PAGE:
Senators- Including Jim Inhofe- Tell RMA- Don't Compromise Effectiveness of Crop Insurance.Mon, 29 Mar 2010 15:42:14 CDT
Oklahoma's Senior Senator, Republican Jim Inhofe and 25 other US Senators have joined with the leadership of the Senate Ag Committee- U.S. Senate Agriculture, Nutrition and Forestry Committee Chairman Blanche Lincoln, D-Ark., and Ranking Member Saxby Chambliss, R-Ga. to express appreciation for the Risk Management Agency's (RMA) willingness to reconsider its previous proposals as the Standard Reinsurance Agreement (SRA) renegotiation proceeds.
Despite a modest reduction in the size of the proposed cuts between the first and second drafts, the Senators expressed their continuing concerns with RMA's proposals that may undermine the crop insurance program, reduce the quality of service and availability of the program, and harm rural America through job loss. The Senators also noted concern with RMA's approach of proposing significant cuts to the program prior to the completion of a study of program delivery costs.
Text of the letter is below.
Mr. William Murphy
Administrator, Risk Management Agency
U.S. Department of Agriculture
South Agriculture Building, Room 6092-S
1400 Independence Ave, SW
Washington, DC 20250
Dear Mr. Murphy:
As the Standard Reinsurance Agreement (SRA) renegotiation proceeds, we write to express our appreciation for the Risk Management Agency's (RMA) willingness to reconsider its previous proposals. We strongly encourage a thorough review of comments on proposals contained in the second draft from the crop insurance industry and other interested parties to ensure that the federal crop insurance program remains a viable risk management tool for producers. The program has made significant gains over the last decade in terms of acreage insured, the range of products provided, program integrity, and service, gains which are in large part attributable to the work of the private sector companies and their local agents. The new SRA should build on these gains rather than incorporate provisions that may compromise this risk management tool, which is a critical part of the farm safety net.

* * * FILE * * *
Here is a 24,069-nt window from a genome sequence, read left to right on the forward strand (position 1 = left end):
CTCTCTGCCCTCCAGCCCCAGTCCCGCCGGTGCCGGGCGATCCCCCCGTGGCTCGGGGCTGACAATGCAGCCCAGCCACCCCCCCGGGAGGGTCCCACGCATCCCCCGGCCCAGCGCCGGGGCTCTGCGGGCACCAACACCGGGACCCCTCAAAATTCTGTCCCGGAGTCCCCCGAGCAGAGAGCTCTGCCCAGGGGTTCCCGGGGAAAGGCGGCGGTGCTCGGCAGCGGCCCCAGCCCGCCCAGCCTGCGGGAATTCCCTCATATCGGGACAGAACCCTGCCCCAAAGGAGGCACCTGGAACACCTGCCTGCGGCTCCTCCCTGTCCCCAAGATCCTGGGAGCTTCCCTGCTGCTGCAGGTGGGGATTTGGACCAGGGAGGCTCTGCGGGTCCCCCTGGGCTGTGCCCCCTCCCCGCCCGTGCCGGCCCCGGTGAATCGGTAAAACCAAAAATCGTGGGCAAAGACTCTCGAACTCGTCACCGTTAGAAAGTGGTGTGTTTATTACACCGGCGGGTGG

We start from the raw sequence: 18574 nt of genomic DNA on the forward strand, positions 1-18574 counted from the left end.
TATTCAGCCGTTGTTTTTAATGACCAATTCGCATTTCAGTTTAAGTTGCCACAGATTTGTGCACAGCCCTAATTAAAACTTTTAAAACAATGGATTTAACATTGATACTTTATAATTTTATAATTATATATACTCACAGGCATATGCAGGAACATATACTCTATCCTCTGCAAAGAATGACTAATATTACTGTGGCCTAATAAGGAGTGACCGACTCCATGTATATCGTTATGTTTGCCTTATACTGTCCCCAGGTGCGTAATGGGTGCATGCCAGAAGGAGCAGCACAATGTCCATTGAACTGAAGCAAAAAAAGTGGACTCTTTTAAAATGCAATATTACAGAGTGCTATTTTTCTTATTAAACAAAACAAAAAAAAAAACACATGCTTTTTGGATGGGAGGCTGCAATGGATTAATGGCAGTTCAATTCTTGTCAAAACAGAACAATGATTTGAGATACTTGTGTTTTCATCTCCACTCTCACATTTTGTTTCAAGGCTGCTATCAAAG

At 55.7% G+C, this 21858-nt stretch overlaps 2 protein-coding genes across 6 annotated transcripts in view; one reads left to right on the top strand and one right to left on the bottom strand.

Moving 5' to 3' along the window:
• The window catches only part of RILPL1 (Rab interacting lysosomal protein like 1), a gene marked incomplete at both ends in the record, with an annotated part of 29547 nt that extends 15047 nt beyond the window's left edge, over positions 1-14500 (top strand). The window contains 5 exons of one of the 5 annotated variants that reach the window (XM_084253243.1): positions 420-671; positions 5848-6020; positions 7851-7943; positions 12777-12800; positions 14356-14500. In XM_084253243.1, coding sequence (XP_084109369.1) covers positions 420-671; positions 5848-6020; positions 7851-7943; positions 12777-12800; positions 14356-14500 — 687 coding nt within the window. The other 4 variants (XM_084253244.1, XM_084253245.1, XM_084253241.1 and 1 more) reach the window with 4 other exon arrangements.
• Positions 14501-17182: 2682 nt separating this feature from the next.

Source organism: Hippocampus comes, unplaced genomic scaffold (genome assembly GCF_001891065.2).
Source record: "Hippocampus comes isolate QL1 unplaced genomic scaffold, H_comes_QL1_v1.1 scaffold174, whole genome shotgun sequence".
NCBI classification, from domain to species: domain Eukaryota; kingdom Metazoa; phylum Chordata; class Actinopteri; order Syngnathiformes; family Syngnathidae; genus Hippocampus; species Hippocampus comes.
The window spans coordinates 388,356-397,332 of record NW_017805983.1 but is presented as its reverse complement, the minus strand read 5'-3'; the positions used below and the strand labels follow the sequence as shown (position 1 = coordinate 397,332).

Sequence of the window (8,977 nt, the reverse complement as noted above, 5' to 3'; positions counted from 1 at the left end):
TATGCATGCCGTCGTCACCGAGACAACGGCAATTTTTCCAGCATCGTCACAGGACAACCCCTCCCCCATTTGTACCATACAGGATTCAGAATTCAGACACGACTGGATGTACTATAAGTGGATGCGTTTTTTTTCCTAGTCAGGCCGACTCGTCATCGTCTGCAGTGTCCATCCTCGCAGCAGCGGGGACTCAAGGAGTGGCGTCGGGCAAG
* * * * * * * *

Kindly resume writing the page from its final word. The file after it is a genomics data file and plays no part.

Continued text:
We remain concerned about the magnitude of the nearly $7 billion in proposed cuts over the next ten years to the program reflected in the second draft of the SRA. By comparison, the 2005 SRA was estimated to save $410 million over ten years and the 2008 farm bill included savings of $5.6 billion over ten years. While we believe there may be some efficiencies to be identified through the SRA renegotiation process, we are concerned that the level of program cuts in the second draft will seriously and negatively affect several insurance companies' ability to continue to offer much-needed risk management products in many areas of the country.
In April 2009, the U.S. Government Accountability Office recommended that RMA conduct a study of the costs associated with selling and servicing crop insurance policies, and we understand that RMA has recently committed to initiate such a study. Given the significant changes proposed to determine administrative and operating expense (A&O) reimbursements and underwriting gains or losses, we find it difficult to understand the justification for these proposals when empirical data on actual delivery costs is lacking.
It is important that the SRA provide fair and adequate compensation for program delivery so that farmers and ranchers continue to have access to the program. This objective brings into question the new proposal in the second draft to cap commissions paid to crop insurance agents, who are a crucial component of the delivery system. We remain concerned about proposals that may undermine the program, reduce the quality of service and availability of the program, and harm rural America through job loss.
Thank you for your work in managing the federal crop insurance program and please let us know how we or our Agriculture Committee staff members, Stephanie Mercier and Christy Seyfert, can be of assistance.
Kay Bailey Hutchinson
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